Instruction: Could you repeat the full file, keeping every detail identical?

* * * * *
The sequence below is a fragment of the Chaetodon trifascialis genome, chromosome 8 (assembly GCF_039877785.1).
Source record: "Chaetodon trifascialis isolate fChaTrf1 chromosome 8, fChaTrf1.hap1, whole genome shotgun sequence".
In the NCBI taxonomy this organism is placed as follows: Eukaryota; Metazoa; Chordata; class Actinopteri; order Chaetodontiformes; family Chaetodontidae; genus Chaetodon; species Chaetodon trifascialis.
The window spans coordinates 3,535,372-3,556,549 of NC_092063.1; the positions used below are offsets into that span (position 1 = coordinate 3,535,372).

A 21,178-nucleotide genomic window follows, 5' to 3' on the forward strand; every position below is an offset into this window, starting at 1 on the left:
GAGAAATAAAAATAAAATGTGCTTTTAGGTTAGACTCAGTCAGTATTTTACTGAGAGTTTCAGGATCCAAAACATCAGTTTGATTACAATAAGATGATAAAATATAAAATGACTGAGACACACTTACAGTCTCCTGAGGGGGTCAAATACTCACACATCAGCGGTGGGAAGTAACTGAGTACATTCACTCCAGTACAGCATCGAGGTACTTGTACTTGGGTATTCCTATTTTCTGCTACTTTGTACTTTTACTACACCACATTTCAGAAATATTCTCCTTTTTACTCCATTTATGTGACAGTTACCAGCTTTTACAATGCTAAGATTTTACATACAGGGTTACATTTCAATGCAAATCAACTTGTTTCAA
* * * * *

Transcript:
The sequence below is a fragment of the Chaetodon trifascialis genome, chromosome 8 (assembly GCF_039877785.1).
Source record: "Chaetodon trifascialis isolate fChaTrf1 chromosome 8, fChaTrf1.hap1, whole genome shotgun sequence".
In the NCBI taxonomy this organism is placed as follows: Eukaryota; Metazoa; Chordata; class Actinopteri; order Chaetodontiformes; family Chaetodontidae; genus Chaetodon; species Chaetodon trifascialis.
The window spans coordinates 3,535,372-3,556,549 of NC_092063.1; the positions used below are offsets into that span (position 1 = coordinate 3,535,372).

A 21,178-nucleotide genomic window follows, 5' to 3' on the forward strand; every position below is an offset into this window, starting at 1 on the left:
GAGAAATAAAAATAAAATGTGCTTTTAGGTTAGACTCAGTCAGTATTTTACTGAGAGTTTCAGGATCCAAAACATCAGTTTGATTACAATAAGATGATAAAATATAAAATGACTGAGACACACTTACAGTCTCCTGAGGGGGTCAAATACTCACACATCAGCGGTGGGAAGTAACTGAGTACATTCACTCCAGTACAGCATCGAGGTACTTGTACTTGGGTATTCCTATTTTCTGCTACTTTGTACTTTTACTACACCACATTTCAGAAATATTCTCCTTTTTACTCCATTTATGTGACAGTTACCAGCTTTTACAATGCTAAGATTTTACATACAGGGTTACATTTCAATGCAAATCAACTTGTTTCAA